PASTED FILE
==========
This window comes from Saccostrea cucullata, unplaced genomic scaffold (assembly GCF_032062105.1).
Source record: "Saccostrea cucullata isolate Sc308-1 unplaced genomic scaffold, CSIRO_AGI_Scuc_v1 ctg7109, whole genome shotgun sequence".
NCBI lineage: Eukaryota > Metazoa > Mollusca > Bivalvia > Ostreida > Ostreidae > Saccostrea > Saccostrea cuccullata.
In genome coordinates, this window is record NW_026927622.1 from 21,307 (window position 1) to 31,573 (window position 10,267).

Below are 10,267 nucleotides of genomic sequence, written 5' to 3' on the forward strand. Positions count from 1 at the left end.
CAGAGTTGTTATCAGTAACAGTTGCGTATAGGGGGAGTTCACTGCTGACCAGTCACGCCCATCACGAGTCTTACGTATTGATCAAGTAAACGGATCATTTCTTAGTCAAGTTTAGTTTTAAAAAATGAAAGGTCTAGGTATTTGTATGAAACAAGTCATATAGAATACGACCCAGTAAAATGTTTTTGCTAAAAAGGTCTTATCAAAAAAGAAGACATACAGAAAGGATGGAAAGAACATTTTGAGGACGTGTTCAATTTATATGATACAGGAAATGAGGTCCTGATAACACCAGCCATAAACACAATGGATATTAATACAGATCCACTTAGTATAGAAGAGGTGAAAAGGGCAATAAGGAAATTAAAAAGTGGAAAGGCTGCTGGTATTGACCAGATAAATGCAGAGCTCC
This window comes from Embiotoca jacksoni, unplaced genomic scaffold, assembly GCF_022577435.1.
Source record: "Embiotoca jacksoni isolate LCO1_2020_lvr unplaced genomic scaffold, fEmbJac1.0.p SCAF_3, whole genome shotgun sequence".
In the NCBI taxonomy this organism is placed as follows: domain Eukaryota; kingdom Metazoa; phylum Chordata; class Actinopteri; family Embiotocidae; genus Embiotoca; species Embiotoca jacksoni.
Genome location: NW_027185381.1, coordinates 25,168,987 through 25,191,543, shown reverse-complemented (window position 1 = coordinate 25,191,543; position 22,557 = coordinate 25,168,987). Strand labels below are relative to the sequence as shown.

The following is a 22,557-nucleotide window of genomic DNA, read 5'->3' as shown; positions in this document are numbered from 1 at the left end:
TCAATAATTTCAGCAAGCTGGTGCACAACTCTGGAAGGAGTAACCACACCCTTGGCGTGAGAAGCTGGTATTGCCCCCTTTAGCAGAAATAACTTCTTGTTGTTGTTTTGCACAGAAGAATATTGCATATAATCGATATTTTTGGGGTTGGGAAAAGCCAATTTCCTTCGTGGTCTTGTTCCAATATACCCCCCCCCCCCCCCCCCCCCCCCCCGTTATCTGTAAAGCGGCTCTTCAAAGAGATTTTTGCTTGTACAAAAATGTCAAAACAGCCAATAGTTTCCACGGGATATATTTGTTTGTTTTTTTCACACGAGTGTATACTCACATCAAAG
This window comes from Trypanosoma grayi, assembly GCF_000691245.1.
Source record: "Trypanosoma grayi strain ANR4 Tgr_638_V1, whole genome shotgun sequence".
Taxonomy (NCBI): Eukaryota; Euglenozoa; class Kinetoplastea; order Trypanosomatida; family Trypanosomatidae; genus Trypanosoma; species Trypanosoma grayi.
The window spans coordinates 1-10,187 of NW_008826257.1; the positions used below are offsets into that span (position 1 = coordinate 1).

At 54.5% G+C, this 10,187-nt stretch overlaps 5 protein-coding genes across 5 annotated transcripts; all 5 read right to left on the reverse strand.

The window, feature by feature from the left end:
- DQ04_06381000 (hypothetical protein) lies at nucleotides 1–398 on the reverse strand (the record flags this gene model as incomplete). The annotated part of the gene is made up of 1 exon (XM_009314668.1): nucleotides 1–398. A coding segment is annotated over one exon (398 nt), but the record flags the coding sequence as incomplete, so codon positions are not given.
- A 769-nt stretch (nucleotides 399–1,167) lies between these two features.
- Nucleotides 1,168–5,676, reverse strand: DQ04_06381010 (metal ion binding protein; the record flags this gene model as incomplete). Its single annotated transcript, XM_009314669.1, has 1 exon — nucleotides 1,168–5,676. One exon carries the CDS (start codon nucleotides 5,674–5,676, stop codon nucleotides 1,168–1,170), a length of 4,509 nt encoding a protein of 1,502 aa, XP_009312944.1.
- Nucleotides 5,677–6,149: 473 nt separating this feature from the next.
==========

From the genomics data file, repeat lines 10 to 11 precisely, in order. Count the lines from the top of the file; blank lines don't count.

Genome location: NW_027185381.1, coordinates 25,168,987 through 25,191,543, shown reverse-complemented (window position 1 = coordinate 25,191,543; position 22,557 = coordinate 25,168,987). Strand labels below are relative to the sequence as shown.

The following is a 22,557-nucleotide window of genomic DNA, read 5'->3' as shown; positions in this document are numbered from 1 at the left end: